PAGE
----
Grumpy councillors, rural voters and rioting students have kept our in-depth reporting entertaining in 2010.
February 6th: A local government conference at Arsenal's Emirates stadium gave us the opportunity to tap the opinion of those on the doorstep. The mood, at the start of an election year, was strangely uncertain. Were the public fed up because of the expenses scandal, or because of a deeper disengagement?
"Jim Clinkscales, our Lib Dem in Southend-on-Sea, warns that, as politics is not the public's 'favourite subject', they would rather watch soap operas. He says jokingly: 'If the election day is on an EastEnders day, the turnout will be affected.' But the underlying tone is disturbing. 'The mood on the doorstep is fed up.'"
March 11th: The Local Government Association's annual campaign against ridiculous jargon prompted this parody of the dreadful language in use in town halls up and down the country:
"A wave of jargon is sweeping across the public sector. If coterminous thinking outside the box is not immediately meaningfully dialogued, plain English champions are warning there is a grave danger the government will go bottom-up."
Election focus: Oldham East and Saddleworth
Election focus: Oldham East and Saddleworth
April 27th: Hindsight is a strange thing. We didn't know, when we picked this Labour-Lib Dem marginal as one of our key battlegrounds for the 2010 campaign, that the result would be as close as Phil Woolas' 103-vote margin. Or that his challenger Elwyn Watkins would succeed in overturning the result on a court appeal. With the by-election looming, much of what was written back in the heat of the campaign remains relevant:
"There's a reluctance to confront the unpleasant side-effect of such clearly-defined communities living close together. Overt racism, built more on resentment and half-understanding than bigotry, lingers here like an unpleasant smell. For the candidates in the 2010 election, skirting around the issue is about as good as it gets."
June 30th: Despite a string of unpredictable results on election night, the exit poll proved eerily accurate. What made 2010 so unusual? Speaking to some of the key candidates who made the difference helped us build up a picture of why May 6th proved so unusual:
"The expenses scandal's impact was to dampen the importance of the national debate when it came to election time. People weren't as prepared to listen to the argument being played out on television as usual. It's why, though they might have been impressed by Clegg in the leaders' debates, their decision about where to place their own vote wasn't as dominated by the big picture."
August 20th: The summer gave us the chance to get to grips with Cameron's Big Society agenda, which until then had baffled us, like all other Westminster hacks. The result proved promising, yet flawed, in equal measure:
"This is the prize which Cameron is after; a focus on improving the overall standard by encouraging postcode lotteries rather than frowning at them. It's likely to outrage as many people as it will excite - the true meaning of a radical policy agenda."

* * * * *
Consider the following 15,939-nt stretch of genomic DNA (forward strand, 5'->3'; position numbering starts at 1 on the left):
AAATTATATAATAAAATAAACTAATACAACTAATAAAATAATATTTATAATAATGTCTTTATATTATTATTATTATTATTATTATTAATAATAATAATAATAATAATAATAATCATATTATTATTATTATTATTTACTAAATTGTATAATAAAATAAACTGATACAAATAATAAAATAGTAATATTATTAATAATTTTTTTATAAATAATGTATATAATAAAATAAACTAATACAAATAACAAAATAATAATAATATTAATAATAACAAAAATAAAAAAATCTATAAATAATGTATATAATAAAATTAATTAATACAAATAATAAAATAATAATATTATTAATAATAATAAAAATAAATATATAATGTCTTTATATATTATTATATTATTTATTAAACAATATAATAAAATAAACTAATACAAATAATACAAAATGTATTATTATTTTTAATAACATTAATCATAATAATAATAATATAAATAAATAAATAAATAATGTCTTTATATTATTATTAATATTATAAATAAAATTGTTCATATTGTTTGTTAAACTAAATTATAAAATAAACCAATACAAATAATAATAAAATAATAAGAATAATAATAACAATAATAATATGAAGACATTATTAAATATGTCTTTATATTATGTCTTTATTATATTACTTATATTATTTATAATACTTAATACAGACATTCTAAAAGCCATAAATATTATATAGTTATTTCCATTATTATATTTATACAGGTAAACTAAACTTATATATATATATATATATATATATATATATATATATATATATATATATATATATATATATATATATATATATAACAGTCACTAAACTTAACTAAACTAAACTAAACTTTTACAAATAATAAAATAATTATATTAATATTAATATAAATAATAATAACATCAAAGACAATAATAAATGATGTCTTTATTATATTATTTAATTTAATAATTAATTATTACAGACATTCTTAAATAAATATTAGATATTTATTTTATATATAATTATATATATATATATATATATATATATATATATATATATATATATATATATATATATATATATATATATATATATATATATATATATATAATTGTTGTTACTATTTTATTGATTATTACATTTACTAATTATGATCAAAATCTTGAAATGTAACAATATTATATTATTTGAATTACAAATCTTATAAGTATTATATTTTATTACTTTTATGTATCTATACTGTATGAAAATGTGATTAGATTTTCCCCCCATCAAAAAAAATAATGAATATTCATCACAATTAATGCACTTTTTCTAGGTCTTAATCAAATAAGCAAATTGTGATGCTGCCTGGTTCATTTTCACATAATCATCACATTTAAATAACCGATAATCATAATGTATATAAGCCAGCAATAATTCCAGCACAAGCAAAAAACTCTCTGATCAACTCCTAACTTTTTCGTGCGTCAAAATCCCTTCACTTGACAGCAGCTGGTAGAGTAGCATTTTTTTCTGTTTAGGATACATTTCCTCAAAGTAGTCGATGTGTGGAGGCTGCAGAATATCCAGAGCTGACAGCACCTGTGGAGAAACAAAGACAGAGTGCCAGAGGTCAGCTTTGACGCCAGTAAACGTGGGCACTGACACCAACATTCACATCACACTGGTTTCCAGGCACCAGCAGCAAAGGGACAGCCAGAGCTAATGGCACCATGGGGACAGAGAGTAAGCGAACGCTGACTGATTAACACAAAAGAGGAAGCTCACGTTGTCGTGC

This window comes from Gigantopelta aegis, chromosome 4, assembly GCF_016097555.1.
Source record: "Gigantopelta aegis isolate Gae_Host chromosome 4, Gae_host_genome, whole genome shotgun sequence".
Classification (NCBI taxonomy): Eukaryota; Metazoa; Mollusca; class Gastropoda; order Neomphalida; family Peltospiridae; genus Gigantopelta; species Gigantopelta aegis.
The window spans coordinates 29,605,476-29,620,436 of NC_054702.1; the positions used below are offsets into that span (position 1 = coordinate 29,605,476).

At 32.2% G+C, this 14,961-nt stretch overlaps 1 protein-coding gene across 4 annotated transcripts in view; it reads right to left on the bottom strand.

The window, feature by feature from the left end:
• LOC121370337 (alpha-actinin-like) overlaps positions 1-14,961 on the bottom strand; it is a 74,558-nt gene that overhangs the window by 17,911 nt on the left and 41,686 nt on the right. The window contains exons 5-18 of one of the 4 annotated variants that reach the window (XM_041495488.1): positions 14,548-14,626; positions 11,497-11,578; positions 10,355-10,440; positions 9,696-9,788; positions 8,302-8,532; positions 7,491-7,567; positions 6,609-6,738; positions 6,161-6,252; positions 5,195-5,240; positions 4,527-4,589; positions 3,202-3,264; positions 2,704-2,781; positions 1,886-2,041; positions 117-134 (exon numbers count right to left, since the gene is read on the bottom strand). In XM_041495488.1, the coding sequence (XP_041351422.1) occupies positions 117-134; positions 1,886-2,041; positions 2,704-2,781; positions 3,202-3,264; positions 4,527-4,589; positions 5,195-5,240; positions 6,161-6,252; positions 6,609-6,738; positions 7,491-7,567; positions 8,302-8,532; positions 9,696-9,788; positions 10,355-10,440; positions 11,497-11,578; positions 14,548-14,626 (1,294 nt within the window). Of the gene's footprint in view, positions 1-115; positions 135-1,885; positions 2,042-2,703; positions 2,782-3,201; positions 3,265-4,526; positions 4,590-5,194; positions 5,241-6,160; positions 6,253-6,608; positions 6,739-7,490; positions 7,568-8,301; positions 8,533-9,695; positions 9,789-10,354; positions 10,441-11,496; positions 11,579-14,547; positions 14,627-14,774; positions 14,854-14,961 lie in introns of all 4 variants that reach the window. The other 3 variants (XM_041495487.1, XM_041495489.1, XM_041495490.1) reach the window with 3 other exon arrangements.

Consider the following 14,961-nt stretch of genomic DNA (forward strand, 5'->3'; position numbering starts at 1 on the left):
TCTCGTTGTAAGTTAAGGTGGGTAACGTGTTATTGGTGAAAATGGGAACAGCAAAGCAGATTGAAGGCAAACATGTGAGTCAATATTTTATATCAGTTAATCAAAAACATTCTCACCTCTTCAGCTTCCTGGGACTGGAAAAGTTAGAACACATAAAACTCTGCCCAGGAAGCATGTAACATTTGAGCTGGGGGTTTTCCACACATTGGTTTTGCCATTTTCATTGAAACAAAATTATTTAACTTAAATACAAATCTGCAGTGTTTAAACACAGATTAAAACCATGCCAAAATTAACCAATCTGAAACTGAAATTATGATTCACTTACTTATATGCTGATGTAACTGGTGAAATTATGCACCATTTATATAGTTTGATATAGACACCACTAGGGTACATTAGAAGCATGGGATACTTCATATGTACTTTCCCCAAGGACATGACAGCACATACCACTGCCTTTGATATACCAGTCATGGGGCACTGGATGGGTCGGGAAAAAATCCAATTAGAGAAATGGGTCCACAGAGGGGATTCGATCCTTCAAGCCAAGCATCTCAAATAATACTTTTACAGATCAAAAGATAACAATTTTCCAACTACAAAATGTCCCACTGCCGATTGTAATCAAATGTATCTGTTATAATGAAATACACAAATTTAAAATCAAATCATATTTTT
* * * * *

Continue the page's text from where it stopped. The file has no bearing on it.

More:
September 22nd: The Lib Dems' first government conference for a long, long time did not prove the divisive affair some had expected. Instead the general mood was upbeat, with the hammer blows of the spending review and tuition fees still to come:
"Judith Ost suggests the reason the coalition deal was so good for the Lib Dems was precisely because of the party's 'robust' habits. 'We're a pretty bolshy lot and we stand by what we believe,' she adds proudly. 'It had to be put together in a way which is acceptable.'
International development's moral crisis (interview: Barbara Stocking)
Interview: Oxfam's Barbara Stocking
November 30th: Our interview with Oxfam's chief executive Barbara Stocking yielded some surprising admissions about the agonies of the charity's involvement in Afghanistan:
"'Afghanistan is one where our judgement is right down the line,' Stocking acknowledges. It is 'on the cusp' of being deemed too politically sensitive. It helps that the Afghan government is seen by the international community as legitimate, so that the governments supporting it are in a 'stronger moral position' than they were when backing the invasion of an existing state. But the risks of being linked with western forces are huge."
May 1st: As the final week of campaigning got underway, politics.co.uk was in Hampshire to investigate the Lib Dems' defensive prospects against a strong Tory challenge. The highly personal campaigns were full of tension, with passions running high:
"I'm here for three days, checking out the lay of the land in the Golden Triangle, the Lib Dem's collection of three important Hampshire seats: Winchester, Eastleigh, and Romsey and Southampton North. But this isn't just a local issue. The Tories need to win seats off the Liberal Democrats to earn a majority. If the Golden Triangle holds firm, David Cameron's entire project could fall apart."
April 29th: One of south London's more interesting contests during the election was in Streatham, where two promising candidates fought a good-natured campaign:
"Labour's Chuka Umunna and the Tories' Rahoul Bhansali might just offer a little hope to those losing faith in British politics. The first impression one gets of them is how similar they are. 'We're both follicly challenged,' Bhansali jokes."
September 10th: Our interview with the man who would, within a month, become the leader of the opposition saw Ed Miliband open up about civil liberties, Tony Blair and why he voted for ID cards:
"The trouble is, Ed Miliband is no less associated with New Labour than his rivals, even if he was the first to disassociate himself from it. I point out to him that despite his civil liberties rhetoric he once voted for ID cards. 'Yeah, I did,' he replies. 'I was part of the government and I take collective responsibility for that.'"